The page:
Authors: Dio Cramer*, Macalester College
Topics: Anthropocene, Cultural and Political Ecology
Keywords: Anthropocene, biomimicry, design, visual art
Session Type: Paper
Presentation File: No File Uploaded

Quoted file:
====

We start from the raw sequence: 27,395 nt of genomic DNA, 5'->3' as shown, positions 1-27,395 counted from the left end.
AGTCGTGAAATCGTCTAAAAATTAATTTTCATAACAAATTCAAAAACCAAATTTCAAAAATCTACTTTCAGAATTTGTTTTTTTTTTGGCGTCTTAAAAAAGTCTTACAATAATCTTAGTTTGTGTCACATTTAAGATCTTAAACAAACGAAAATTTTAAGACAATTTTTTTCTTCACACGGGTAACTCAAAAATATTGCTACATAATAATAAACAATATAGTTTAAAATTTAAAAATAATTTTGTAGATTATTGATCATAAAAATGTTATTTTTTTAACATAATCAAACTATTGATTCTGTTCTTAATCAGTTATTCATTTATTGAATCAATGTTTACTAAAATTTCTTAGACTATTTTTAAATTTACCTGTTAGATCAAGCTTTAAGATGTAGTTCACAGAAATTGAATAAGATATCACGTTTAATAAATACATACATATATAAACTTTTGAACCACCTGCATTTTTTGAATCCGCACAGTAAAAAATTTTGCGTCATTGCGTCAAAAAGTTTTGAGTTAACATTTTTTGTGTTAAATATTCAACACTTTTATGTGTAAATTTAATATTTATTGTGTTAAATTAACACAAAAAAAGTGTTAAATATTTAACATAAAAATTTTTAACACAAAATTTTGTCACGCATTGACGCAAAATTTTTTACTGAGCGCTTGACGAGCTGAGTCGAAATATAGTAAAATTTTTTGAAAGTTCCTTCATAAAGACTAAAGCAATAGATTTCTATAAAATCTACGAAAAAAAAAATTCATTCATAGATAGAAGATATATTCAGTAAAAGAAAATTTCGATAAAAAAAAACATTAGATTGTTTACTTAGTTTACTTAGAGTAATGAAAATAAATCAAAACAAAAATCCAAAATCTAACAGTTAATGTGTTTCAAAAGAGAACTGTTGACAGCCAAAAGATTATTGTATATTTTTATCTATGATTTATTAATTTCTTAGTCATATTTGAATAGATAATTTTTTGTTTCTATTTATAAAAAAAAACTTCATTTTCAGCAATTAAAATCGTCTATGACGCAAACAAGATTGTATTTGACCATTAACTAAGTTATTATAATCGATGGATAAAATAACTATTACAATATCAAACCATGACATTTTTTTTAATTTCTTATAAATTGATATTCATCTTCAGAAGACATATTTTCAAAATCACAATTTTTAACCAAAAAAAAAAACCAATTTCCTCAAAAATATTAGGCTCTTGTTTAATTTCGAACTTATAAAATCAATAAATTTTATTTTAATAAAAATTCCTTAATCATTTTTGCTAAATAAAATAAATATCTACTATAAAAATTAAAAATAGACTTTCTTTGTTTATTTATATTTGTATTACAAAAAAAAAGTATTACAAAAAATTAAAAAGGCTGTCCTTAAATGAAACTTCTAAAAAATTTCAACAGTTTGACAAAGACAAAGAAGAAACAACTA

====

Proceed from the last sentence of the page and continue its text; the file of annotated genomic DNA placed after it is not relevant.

The challenges of the Anthropocene call upon all of us as creatives, designers, and scholars to design new methods of survival. While some geographers have addressed this abstractly, scholars tend to ignore the influence that geography can, and should, have on design. This paper draws upon literature on the Anthropocene, critical engagements with the field of biomimicry, and tools from design thinkers to develop a unique set of rules to define mindful design. Inspired by designers such as John Thackara, William McDonough and Michael Braungart, this paper defines mindful design as design that is heavily influenced by geographic context, is adaptable to feedback, and prioritizes the overall health of the Earth and its inhabitants. Biomimicry is a more recent term for the long-established practice that draws inspiration from the natural world in order to guide human-made design. This paper argues that using biomimicry as an inspiration for mindful design leads to a requirement that geographic locality must play a larger role in the design process than it typically does in practice today. This project puts these design rules into practice in a visual book influenced by the style of Rebecca Solnit's atlas series, and her ability to combine artistic communication with geographic storytelling. In this way, complex work by geographers and design thinkers is made accessible to a broader audience. Mindful design is an ever-important tool that now holds even more weight in moving us closer to, or further from, the predicted futures of climate catastrophe in the Anthropocene.
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